”Women in the indigo universe“ was the title of this season’s Transformers seminar, hosted by recruiting agency HTNK and Kingpins trade show to kick-off their Amsterdam October edition.
In times where the press is full of news about sexual harassment against women (think the current accuses against Hollywood producer Harvey Weinstein or the #metoo campaign where women give a face to these various harassments in their daily life), it seems almost as a surprise that the matter was not on the schedule at all. Instead of making Transformers a feminist/female power cliché get-together, the nine women in key denim industry positions, among them Lenzing’s Tricia Carey, Advance Denim’s Amy Wang and SPORTSWEAR INTERNATIONAL’S Sabine Kühnl, who were gathering on stage rather talked about their background, what makes them drive and motivate to do their job-and above all-sustainability and eco matters.
Here are some memorable quotes made by the denim damsels:
R&D, Planning & Operations Director, Orta Anadolu, Turkey
"I like this business because denim people are creative spirits, they want to change the world. They are doing what they do with passion, not just for the sake of the business."
"We swim in an red ocean, as a symbol of an overcrowded industry polluting the environment. But we need to get away from competition towards a bluer ocean."
"We should look more at how other industries operate, for example the beauty industry or the army, to get ideas for our business."
"Science fiction and technology including sustainability - that's our new reality."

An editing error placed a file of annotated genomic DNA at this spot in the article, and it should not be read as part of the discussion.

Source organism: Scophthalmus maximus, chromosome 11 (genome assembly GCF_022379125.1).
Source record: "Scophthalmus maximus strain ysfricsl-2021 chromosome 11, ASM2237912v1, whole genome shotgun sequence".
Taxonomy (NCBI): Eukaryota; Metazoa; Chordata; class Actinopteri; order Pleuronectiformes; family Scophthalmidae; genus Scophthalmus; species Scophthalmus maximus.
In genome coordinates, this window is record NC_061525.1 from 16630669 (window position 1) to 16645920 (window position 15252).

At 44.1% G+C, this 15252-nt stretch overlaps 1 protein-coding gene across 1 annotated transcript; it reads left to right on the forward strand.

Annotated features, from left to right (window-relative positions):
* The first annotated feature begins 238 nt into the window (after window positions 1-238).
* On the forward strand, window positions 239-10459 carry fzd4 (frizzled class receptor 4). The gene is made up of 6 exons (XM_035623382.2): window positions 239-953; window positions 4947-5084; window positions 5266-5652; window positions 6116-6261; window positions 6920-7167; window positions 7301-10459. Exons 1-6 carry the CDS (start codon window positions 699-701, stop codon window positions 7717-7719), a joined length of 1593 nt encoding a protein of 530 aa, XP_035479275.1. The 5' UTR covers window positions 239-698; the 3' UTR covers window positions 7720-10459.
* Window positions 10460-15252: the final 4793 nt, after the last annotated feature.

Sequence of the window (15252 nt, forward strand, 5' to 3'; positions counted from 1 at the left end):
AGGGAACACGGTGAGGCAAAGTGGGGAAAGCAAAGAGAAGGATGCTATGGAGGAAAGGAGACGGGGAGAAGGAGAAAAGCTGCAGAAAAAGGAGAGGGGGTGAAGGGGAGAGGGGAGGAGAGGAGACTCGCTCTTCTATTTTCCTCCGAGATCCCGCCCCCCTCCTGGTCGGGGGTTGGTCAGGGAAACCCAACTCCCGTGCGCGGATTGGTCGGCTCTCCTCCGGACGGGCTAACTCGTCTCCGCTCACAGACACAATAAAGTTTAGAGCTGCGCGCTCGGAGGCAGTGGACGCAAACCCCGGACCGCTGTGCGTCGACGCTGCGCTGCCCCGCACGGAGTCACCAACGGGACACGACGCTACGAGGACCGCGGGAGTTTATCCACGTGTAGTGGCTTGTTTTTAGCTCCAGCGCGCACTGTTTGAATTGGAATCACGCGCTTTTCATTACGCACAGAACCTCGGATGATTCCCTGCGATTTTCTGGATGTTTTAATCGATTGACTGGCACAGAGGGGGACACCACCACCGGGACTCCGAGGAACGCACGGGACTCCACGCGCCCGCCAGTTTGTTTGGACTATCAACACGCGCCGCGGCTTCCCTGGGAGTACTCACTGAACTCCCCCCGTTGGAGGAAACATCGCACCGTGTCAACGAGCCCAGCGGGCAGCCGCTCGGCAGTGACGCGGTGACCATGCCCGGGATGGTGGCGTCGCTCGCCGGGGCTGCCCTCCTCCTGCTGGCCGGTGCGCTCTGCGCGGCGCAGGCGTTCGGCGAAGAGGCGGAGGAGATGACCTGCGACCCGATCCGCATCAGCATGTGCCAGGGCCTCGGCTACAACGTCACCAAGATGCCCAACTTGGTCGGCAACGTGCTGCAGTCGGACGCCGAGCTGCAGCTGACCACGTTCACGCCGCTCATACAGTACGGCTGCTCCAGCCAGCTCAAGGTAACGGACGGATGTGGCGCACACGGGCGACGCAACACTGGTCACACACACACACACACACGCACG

Marketing & R&D Manager, Tonello, Italy
"I was lucky because my father and my family brought me up to have an open mind. I had no limitation-well, it might also be because my surname is the same name as on our machines."
"When I started to work for Tonello twelve years ago, 'marketing' was just a fashionable English term. That has changed a lot."
"When I think of my beginnings at Tonello I mostly remember sitting between the machines, eating pizza, the smell of iron around... until today, I do what I do with a lot of passion. That's the most important thing.”
Board Director & General Manager, Advance Denim, China
“I started at Advance as a worker. From that position I made it all the way up to become production manager while I was still quite young: at the age of 29. Ten years later, in 2009, I became General Manager. So there don’t need to be any limits. I just want to do something great, something beautiful, I want our company to become one of the greatest companies in the world – this is what drives me every day.”